The Pennsylvania State University
University Park, PA 16802, USA
What led you to Earth and Space science?
I was a hobbyist as a kid, collecting rocks, caving, lapidary and more, with a great family who not only put up with me but encouraged my activities, and great community members who took me along.
How long have you been a member of AGU and why did you join?
Since 1986. That was the year of the Chapman Conference on Fast Glacier Flow, hosted by Garry Clarke at Whistler Village. Outstanding new results were coming out on surging and tidewater glaciers, ice streams and more. I was part of the team from Wisconsin reporting on soft till under West Antarctic ice streams. An organization that helped bring such exciting science to light was an organization to be part of.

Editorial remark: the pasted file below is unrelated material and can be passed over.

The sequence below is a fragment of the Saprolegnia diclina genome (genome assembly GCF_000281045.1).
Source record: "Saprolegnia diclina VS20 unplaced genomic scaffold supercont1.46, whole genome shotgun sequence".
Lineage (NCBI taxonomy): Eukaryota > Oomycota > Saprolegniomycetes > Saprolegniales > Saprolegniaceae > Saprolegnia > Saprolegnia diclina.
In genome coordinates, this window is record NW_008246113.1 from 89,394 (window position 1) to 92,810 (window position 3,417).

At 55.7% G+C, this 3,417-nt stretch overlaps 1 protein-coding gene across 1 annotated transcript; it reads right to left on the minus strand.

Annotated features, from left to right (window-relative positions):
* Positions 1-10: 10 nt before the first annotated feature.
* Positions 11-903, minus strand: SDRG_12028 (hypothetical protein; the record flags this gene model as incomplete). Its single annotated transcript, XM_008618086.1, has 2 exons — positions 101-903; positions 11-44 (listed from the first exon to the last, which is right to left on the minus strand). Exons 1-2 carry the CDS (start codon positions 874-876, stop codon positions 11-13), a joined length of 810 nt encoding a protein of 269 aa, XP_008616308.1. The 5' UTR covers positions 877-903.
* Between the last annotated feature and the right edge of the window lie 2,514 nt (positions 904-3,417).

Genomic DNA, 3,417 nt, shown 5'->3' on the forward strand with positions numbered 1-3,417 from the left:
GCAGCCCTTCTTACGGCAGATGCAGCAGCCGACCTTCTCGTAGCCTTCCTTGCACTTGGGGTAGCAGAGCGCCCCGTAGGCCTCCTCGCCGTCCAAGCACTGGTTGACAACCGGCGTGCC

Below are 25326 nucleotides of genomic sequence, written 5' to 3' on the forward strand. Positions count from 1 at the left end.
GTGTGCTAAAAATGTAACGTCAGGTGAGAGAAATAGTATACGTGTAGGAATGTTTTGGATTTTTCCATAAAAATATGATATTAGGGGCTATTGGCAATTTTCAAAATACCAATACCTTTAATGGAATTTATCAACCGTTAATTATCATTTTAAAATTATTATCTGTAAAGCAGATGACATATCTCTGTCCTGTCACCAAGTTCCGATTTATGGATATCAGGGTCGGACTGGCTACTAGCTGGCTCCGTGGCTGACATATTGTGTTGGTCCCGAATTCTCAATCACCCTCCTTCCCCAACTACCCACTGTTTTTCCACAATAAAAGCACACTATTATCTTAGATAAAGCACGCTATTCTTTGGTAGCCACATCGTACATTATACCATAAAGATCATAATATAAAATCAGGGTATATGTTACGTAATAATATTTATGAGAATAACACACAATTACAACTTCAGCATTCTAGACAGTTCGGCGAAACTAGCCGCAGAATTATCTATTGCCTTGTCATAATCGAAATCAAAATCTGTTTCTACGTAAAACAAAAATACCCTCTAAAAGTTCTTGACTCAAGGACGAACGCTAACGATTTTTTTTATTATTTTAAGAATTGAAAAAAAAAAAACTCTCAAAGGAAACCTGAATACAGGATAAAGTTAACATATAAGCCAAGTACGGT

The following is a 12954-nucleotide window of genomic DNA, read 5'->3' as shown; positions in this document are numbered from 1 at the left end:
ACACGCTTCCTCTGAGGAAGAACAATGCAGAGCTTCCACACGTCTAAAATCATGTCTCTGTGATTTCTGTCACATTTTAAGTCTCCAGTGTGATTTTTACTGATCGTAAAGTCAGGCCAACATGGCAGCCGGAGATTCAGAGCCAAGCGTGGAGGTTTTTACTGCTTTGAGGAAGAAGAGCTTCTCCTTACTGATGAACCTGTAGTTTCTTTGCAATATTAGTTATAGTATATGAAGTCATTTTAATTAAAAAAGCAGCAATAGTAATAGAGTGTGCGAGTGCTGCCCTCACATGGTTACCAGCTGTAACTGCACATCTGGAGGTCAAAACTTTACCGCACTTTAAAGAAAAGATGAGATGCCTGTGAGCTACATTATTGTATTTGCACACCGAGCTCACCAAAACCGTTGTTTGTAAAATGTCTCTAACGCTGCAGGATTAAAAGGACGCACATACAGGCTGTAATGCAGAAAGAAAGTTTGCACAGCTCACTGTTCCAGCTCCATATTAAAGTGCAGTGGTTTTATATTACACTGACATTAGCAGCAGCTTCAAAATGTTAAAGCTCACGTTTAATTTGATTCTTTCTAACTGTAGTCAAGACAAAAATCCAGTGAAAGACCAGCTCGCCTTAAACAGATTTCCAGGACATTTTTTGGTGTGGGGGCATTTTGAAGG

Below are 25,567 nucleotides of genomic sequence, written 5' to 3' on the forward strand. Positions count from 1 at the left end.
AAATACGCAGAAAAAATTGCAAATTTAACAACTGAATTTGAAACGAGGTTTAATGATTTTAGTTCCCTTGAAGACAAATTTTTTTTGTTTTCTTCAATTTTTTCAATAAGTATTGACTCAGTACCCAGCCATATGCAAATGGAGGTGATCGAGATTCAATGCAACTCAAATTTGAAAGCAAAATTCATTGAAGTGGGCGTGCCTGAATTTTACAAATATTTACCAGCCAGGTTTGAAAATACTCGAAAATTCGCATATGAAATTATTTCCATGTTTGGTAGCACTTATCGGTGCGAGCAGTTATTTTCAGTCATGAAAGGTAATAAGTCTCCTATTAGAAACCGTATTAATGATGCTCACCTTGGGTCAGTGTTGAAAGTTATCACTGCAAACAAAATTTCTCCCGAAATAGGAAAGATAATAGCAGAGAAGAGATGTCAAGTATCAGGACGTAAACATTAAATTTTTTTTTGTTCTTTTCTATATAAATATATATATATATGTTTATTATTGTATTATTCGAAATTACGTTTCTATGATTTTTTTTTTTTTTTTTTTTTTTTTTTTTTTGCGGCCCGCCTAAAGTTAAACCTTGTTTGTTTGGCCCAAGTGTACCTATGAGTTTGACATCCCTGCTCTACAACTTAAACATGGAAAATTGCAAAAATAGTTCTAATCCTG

What are you working on now?
Answering email, mostly. But, our Penn State Ice and Climate Exploration group is chasing the physics of grounding-line processes including the inland role of tidally driven flexure, and the stability of the West Antarctic Ice Sheet, behavior of the Northeast Greenland Ice Stream, the physical properties and climate record of the WAIS Divide deep core, and more. Rather amazingly, the excitement of that 1986 Chapman Conference has grown with time, and the importance of research on ice and climate has never been greater.